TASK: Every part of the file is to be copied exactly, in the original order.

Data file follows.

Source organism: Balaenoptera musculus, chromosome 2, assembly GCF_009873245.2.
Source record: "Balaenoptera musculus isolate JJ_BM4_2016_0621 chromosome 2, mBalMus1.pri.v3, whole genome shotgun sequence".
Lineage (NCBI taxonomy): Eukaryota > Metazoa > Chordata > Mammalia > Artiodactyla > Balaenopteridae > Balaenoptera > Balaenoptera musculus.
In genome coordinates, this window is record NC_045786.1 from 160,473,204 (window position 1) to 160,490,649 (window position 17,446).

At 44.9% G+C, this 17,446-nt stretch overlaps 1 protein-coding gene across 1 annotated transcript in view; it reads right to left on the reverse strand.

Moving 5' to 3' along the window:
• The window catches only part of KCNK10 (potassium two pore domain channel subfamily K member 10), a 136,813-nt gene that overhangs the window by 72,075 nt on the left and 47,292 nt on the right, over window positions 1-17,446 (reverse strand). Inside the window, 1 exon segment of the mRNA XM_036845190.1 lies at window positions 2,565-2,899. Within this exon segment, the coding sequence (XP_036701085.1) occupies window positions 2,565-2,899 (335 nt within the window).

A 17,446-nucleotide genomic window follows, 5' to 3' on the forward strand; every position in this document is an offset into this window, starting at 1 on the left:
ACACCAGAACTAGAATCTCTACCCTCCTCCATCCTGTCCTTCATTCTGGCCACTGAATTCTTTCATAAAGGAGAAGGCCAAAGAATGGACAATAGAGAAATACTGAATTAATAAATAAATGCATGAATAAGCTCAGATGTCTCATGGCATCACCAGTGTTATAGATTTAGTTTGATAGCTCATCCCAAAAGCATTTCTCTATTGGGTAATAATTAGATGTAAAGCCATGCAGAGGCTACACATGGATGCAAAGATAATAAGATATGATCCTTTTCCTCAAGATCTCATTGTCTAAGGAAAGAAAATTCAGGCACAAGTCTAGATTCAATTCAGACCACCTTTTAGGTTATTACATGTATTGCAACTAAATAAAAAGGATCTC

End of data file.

Source organism: Balaenoptera musculus, chromosome 2, assembly GCF_009873245.2.
Source record: "Balaenoptera musculus isolate JJ_BM4_2016_0621 chromosome 2, mBalMus1.pri.v3, whole genome shotgun sequence".
Lineage (NCBI taxonomy): Eukaryota > Metazoa > Chordata > Mammalia > Artiodactyla > Balaenopteridae > Balaenoptera > Balaenoptera musculus.
In genome coordinates, this window is record NC_045786.1 from 160,473,204 (window position 1) to 160,490,649 (window position 17,446).

At 44.9% G+C, this 17,446-nt stretch overlaps 1 protein-coding gene across 1 annotated transcript in view; it reads right to left on the reverse strand.

Moving 5' to 3' along the window:
• The window catches only part of KCNK10 (potassium two pore domain channel subfamily K member 10), a 136,813-nt gene that overhangs the window by 72,075 nt on the left and 47,292 nt on the right, over window positions 1-17,446 (reverse strand). Inside the window, 1 exon segment of the mRNA XM_036845190.1 lies at window positions 2,565-2,899. Within this exon segment, the coding sequence (XP_036701085.1) occupies window positions 2,565-2,899 (335 nt within the window).

A 17,446-nucleotide genomic window follows, 5' to 3' on the forward strand; every position in this document is an offset into this window, starting at 1 on the left:
ACACCAGAACTAGAATCTCTACCCTCCTCCATCCTGTCCTTCATTCTGGCCACTGAATTCTTTCATAAAGGAGAAGGCCAAAGAATGGACAATAGAGAAATACTGAATTAATAAATAAATGCATGAATAAGCTCAGATGTCTCATGGCATCACCAGTGTTATAGATTTAGTTTGATAGCTCATCCCAAAAGCATTTCTCTATTGGGTAATAATTAGATGTAAAGCCATGCAGAGGCTACACATGGATGCAAAGATAATAAGATATGATCCTTTTCCTCAAGATCTCATTGTCTAAGGAAAGAAAATTCAGGCACAAGTCTAGATTCAATTCAGACCACCTTTTAGGTTATTACATGTATTGCAACTAAATAAAAAGGATCTC